new epa and doe hvac regulations

2 HVAC/R Industry Regulations to Watch in 2019

new epa and doe hvac regulations

Guess what the top HVAC/R industry trends are for 2019? If you answered energy efficiency and going green, you’re on the right track.

These were the top most important trends attendees of the recent ASHRAE- and AHRI-sponsored AHR Expo predicted for this year.[1] They’re also the focus of two regulations that could impact the industry in 2019.[2]

Read on to learn all about them and how they could shape your work this year.

1.  EPA Could Stop Regulating HFCs

History of Proposed Rule

In recent years, the federal government and HVAC/R industry took steps to reduce the use of hydrofluorocarbons (HFCs) because they trap heat in the atmosphere, contributing to global warming.[3]

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In 2016, the Environmental Protection Agency (EPA) enacted rules to ban the use of HFCs with the highest global warming potentials and prohibit venting HFC and HFC-blends while servicing or disposing of equipment.[4]

In 2017, however, the U.S. Court of Appeals for the District of Columbia Circuit ruled that the agency could not ban HFCs under Section 608 of the Clean Air Act.[5]

Proposed Repeal of HFC Management Regulations

After that court ruling, the EPA decided it didn’t have the authority to regulate the management of HFCs under Section 608 either. In September 2018, the organization proposed a new rule to rescind its HFC venting regulations.

Under the proposed revision of the Refrigerant Management rule, HVAC/R technicians would not have to take measures to prevent leaks during the maintenance and repair of appliances with 50 or more pounds of HFC refrigerants. This includes not having to calculate leak rates when adding refrigerants to appliances, repair refrigerant leaks or maintain records related to servicing equipment using HFC refrigerants.[6]

The EPA is also requesting comment on rescinding other rules for HFCs. One that would especially impact students in refrigeration training now would be the repeal of the requirement to have EPA certification to purchase or handle HFC refrigerants.

Students could start servicing this type of equipment after graduation from HVAC/R school without taking the EPA test if the proposed rule is enacted.[7]

Potential Impact on the HVAC/R Industry

Even if the EPA repeals HFC refrigerant management rules, states can still enact their own laws to regulate these chemicals. California has already done so, and if more states follow its lead, regulations could vary across the nation.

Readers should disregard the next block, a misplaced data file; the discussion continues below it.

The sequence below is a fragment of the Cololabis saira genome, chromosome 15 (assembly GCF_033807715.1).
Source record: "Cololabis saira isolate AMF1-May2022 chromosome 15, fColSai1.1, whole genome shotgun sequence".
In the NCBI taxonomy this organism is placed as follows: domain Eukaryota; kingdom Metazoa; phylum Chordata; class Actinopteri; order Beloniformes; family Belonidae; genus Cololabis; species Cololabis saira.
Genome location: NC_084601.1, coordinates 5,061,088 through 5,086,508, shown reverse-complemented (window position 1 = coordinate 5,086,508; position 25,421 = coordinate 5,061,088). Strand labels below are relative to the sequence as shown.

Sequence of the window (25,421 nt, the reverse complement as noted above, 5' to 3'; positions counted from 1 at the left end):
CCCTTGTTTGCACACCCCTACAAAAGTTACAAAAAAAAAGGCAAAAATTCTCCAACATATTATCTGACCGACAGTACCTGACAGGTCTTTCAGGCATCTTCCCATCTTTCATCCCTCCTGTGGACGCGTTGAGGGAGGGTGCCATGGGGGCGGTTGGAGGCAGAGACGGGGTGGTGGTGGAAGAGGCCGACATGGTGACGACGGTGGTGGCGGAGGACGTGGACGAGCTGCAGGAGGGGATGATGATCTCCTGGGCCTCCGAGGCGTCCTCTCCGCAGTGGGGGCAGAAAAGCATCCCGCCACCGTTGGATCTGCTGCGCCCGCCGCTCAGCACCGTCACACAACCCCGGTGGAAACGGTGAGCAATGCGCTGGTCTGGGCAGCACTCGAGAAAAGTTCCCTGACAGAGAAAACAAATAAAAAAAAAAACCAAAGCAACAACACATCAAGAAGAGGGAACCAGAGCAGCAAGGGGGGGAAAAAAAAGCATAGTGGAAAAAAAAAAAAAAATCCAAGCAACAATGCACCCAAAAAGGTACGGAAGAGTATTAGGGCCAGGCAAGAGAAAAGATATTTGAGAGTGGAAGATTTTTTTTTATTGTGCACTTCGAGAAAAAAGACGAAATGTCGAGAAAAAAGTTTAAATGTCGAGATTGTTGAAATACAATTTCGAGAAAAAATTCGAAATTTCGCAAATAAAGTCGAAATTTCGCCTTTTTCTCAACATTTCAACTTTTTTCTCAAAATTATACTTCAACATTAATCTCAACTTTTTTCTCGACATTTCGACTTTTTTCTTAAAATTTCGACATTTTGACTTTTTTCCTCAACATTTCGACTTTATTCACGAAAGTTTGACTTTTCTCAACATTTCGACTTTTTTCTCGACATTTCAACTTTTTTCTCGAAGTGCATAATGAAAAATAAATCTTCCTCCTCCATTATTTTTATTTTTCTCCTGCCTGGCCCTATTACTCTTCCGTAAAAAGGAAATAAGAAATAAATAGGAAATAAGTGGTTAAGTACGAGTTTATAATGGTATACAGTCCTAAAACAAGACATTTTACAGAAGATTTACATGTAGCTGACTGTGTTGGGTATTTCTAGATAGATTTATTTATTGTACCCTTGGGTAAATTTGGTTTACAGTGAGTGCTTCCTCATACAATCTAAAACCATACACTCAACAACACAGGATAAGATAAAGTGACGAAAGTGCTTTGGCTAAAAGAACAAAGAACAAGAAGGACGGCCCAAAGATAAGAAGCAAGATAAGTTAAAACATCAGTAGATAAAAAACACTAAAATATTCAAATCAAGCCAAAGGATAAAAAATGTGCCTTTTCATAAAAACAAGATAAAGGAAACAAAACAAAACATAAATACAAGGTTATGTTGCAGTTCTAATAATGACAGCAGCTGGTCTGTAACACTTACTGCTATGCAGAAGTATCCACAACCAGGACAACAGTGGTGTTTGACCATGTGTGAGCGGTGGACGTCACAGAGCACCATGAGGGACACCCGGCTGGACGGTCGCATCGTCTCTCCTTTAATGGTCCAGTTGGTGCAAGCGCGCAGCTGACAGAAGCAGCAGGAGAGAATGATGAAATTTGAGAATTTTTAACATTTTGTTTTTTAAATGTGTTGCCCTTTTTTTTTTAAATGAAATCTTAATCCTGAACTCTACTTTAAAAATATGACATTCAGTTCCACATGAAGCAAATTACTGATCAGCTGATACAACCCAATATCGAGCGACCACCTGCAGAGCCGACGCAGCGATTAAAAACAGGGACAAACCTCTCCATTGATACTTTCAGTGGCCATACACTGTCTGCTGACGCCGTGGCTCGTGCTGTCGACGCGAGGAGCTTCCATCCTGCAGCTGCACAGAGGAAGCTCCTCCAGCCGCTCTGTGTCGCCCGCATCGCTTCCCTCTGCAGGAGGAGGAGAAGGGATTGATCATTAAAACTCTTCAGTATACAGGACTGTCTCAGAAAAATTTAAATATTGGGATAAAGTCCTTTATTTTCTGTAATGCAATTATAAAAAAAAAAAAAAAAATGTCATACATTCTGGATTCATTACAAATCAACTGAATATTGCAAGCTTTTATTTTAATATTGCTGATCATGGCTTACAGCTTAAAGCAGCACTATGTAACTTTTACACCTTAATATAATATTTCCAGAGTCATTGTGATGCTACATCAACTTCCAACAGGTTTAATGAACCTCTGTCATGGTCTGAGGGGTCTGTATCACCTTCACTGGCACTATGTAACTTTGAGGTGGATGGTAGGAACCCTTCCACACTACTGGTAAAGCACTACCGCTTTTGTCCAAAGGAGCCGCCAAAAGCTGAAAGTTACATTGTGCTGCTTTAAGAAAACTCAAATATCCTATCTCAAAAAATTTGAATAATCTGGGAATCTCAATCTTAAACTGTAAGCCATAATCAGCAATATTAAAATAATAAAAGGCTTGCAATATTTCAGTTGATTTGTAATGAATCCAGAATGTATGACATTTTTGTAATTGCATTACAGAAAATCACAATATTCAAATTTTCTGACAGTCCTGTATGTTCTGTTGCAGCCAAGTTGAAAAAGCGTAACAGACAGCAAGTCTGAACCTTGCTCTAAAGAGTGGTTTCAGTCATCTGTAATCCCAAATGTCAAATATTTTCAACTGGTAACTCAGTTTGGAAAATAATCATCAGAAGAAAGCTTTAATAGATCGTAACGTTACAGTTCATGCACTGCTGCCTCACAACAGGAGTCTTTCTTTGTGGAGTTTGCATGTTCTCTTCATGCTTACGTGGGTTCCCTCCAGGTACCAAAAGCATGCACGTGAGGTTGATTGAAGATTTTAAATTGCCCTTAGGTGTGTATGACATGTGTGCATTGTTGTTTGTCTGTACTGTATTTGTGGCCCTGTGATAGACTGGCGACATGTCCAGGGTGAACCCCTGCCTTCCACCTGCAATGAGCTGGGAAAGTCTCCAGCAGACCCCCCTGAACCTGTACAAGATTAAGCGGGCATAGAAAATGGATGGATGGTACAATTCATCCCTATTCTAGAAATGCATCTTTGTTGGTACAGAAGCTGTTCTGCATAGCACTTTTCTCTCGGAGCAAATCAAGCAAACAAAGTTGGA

It could be confusing for the industry as a whole. Technicians would need HVAC certifications in some states and not others. Manufacturers might struggle to make their equipment compliant across the country.

The EPA is set to enact the proposed HFC rule early this year.[8]

2.  New DOE Furnace Fan Efficiency Ratings Take Effect

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History of Rule

Under the Energy Policy and Conservation Act of 1975, the U.S. Department of Energy (DOE) is tasked with issuing energy conservation standards for industrial and commercial equipment and consumer products. This includes the fans found in residential furnaces.

On September 2, 2014, the DOE issued a new standard to reduce the amount of energy used by residential furnace fans.[9]

New Furnace Fan Standards

The new rule is formally known as “79 FR 38129- Energy Conservation Program for Consumer Products: Energy Conservation Standards for Residential Furnace Fans.” It creates the first ever national efficiency ratings for furnace fans: fan energy ratings (FER).

FER is determined by power consumption (W) per airflow delivered (1000 cfm), and it identifies the highest energy rating a fan can have based on the type of airflow that fan provides. It also takes into account how energy consumption varies across fan modes: constant circulation, heating and cooling.

The typical furnace with a permanent split capacitator (PSC) blower motor must achieve a 46 percent watt reduction in energy consumption by July 3, 2019.[10]

Potential Impact on the HVAC/R Industry

While the FER standard is meant to regulate the fan efficiency of gas-fired furnaces, it could ultimately lead to a shift across the industry from standard induction motors to electronically commutated motors (ECMs). This could make things easier for HVAC/R technicians because it could standardize their motor inventory.[11]

“With ECMs, a single pre-programmed motor will have the capability to replace a wide array of motors with the same horsepower ratings. Furthermore, if greater motor optimization is required, a technician also will be able to program the motor with the proper operational settings. Technicians will save time by making less trips to a wholesaler because they’ll be more likely to have the correct motor on their truck,’ explained Rich Bardgett, a market manager at Nidec Corporation.

Keeping Current with HVAC/R Industry Regulations

Since HVAC/R systems can have an impact on the environment, equipment and technicians can be subject to government regulations.[12] It’s important for HVAC/R technicians to stay current with these rules to ensure they’re working in compliance with local, state and federal laws.

2019 is poised to be a big year for the HVAC industry. Find out what HVAC salaries look like in 2019.

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